Property Rights: Any potential expat is going to be cautious of a country that doesn't offer foreigners the right to own property. This is one of the main issues with emigrating to some of the Asian countries. In Chile, it doesn't create any issues. It's actually possible to legally buy property in Chile without ever stepping foot in the country (but I wouldn't recommend it). Foreigners are given the same property rights as citizens, except along international borders.

Corruption (actually, lack of): Chile is notably the least corrupt nation in Latin America. In general, the police are well respected here and treat citizens like human beings. I haven't had too many run-ins with the police, but every time I have, I've been shocked by their professional attitude. I usually end up having a friendly conversation about an upcoming holiday, the English language, or the geography of the country.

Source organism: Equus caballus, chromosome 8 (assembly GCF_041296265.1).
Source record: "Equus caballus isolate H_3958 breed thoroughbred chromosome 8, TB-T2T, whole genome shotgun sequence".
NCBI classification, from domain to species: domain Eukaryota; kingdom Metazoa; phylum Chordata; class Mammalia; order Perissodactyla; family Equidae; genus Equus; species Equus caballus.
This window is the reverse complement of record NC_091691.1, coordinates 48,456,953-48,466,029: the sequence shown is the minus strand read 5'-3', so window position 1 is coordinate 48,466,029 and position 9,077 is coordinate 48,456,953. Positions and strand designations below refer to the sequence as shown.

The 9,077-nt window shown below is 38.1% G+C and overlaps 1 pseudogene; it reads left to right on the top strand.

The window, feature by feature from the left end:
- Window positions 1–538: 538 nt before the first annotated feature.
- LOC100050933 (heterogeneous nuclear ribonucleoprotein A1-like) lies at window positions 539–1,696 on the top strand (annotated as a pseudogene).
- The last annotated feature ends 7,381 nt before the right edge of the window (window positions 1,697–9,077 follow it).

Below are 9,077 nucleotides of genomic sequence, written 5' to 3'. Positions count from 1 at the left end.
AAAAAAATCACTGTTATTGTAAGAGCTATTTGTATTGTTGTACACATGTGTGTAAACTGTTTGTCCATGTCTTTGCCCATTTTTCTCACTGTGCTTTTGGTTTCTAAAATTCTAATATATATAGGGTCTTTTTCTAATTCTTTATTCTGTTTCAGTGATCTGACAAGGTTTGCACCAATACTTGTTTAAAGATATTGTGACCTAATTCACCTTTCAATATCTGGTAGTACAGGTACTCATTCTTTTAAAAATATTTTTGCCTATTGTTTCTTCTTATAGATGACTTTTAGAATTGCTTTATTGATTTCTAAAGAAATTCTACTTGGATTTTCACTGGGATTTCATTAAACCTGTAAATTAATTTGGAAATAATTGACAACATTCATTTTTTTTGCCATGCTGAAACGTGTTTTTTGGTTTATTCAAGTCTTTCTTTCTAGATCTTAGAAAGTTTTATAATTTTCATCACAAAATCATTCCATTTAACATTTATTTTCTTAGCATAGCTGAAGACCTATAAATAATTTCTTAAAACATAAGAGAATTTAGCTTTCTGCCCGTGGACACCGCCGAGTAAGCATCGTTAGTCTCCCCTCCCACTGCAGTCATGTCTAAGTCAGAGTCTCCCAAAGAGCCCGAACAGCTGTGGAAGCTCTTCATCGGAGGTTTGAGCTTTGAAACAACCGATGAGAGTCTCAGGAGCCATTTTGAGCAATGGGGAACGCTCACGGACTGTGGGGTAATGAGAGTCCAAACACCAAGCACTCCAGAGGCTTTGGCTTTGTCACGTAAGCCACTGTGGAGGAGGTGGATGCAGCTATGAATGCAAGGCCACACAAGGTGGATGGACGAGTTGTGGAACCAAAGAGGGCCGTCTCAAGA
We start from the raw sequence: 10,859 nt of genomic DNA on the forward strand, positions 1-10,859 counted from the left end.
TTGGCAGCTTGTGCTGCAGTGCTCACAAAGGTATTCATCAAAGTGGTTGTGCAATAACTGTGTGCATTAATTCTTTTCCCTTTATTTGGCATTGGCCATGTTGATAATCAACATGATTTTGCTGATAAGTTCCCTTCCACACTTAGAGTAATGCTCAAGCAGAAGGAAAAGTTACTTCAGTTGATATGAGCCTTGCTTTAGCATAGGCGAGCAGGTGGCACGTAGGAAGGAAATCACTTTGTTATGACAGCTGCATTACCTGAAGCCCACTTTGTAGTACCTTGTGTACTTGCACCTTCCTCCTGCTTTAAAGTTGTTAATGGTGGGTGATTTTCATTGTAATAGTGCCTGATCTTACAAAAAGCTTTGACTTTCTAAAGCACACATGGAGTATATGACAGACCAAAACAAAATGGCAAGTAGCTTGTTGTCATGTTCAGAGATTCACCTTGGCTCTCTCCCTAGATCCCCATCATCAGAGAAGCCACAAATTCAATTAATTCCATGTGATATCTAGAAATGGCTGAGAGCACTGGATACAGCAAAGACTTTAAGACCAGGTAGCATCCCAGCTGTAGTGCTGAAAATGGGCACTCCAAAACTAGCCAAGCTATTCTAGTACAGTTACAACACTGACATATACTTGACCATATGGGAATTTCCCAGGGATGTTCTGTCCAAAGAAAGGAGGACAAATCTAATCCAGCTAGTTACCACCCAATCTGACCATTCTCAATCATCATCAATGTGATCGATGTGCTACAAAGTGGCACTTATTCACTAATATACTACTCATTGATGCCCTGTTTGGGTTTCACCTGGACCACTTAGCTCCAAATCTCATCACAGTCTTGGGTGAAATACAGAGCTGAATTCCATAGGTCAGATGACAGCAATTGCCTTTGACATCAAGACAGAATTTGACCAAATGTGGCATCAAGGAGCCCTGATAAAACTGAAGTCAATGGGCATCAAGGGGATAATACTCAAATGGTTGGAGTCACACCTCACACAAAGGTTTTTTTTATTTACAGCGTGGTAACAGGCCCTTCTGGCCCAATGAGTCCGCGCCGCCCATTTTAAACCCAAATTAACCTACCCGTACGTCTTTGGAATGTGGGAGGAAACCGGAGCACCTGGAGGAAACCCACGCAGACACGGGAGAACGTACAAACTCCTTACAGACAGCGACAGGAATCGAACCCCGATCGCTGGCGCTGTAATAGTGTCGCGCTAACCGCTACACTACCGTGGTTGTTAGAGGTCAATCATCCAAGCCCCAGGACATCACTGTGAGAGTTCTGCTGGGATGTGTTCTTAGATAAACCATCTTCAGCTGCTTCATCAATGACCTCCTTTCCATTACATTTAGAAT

Culture: Chilean culture can be more classist than in the US, but in general, I find that foreigners are welcomed in the country instead of being despised like in so many other parts of the world. It's amazing how easy it is to become integrated into Chilean society and how quickly you can become part of the community.


Energy: This is probably Chile's biggest weakness. There are some small oil fields in the deep south, and hydroelectric dams provide energy throughout the country. However, overall, Chile is not energy independent. Natural gas is imported from Argentina and is the primary source of fuel for cooking and heating water. Gasoline is imported and runs over $6 USD per gallon.